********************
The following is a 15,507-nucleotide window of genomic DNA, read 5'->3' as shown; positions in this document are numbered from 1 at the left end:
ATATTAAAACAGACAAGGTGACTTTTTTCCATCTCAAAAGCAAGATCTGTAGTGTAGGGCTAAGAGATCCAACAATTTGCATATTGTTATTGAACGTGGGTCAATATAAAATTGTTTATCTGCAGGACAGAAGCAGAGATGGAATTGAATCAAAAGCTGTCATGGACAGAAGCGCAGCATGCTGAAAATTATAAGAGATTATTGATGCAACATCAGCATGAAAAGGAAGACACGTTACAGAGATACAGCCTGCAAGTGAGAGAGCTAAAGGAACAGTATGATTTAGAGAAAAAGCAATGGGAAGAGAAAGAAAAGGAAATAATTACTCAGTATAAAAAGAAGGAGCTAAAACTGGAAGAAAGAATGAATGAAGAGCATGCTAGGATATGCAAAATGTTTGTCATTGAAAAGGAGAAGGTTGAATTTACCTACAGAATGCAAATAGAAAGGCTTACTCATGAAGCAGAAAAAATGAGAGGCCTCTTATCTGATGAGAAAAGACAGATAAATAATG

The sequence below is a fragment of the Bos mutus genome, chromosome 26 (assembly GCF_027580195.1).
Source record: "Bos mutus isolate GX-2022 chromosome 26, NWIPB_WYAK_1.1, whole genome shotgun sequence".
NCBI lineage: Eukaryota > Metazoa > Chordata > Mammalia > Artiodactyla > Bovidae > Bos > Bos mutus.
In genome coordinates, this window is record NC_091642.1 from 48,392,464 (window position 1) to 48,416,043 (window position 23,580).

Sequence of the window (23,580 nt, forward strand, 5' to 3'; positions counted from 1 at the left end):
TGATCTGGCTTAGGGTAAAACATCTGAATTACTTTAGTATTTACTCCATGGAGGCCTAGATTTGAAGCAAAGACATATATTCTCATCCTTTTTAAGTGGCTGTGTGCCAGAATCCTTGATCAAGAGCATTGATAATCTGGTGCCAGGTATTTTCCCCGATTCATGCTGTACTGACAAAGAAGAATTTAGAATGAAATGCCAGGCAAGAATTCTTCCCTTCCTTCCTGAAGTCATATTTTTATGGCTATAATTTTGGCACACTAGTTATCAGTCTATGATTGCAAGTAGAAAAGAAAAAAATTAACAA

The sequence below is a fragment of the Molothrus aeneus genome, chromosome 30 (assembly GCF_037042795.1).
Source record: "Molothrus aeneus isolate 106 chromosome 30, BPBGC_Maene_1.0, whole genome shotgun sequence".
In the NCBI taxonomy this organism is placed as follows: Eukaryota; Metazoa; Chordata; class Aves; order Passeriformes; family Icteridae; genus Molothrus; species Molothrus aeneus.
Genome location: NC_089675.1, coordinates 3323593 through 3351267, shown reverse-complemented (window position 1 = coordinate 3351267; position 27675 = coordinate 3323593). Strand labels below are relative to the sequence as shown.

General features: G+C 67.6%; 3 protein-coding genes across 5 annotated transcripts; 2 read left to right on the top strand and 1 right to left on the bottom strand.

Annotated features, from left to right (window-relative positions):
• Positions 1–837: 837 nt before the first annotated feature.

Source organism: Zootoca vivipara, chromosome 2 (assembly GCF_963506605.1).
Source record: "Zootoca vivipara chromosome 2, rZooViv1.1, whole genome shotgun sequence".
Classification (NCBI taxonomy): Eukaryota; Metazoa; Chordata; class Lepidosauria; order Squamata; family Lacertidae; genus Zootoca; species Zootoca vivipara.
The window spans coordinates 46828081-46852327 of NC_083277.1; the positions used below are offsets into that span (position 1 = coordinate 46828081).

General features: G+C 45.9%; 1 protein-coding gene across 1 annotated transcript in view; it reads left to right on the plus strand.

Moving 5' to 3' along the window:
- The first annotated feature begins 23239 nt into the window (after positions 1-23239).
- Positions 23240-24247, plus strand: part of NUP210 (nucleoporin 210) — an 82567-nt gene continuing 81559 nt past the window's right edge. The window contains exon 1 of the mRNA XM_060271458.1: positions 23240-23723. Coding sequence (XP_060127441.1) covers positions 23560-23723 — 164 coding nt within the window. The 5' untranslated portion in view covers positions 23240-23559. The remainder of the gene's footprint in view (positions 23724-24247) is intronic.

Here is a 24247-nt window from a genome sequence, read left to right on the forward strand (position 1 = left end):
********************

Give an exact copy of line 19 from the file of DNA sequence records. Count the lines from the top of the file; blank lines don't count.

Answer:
The window spans coordinates 46828081-46852327 of NC_083277.1; the positions used below are offsets into that span (position 1 = coordinate 46828081).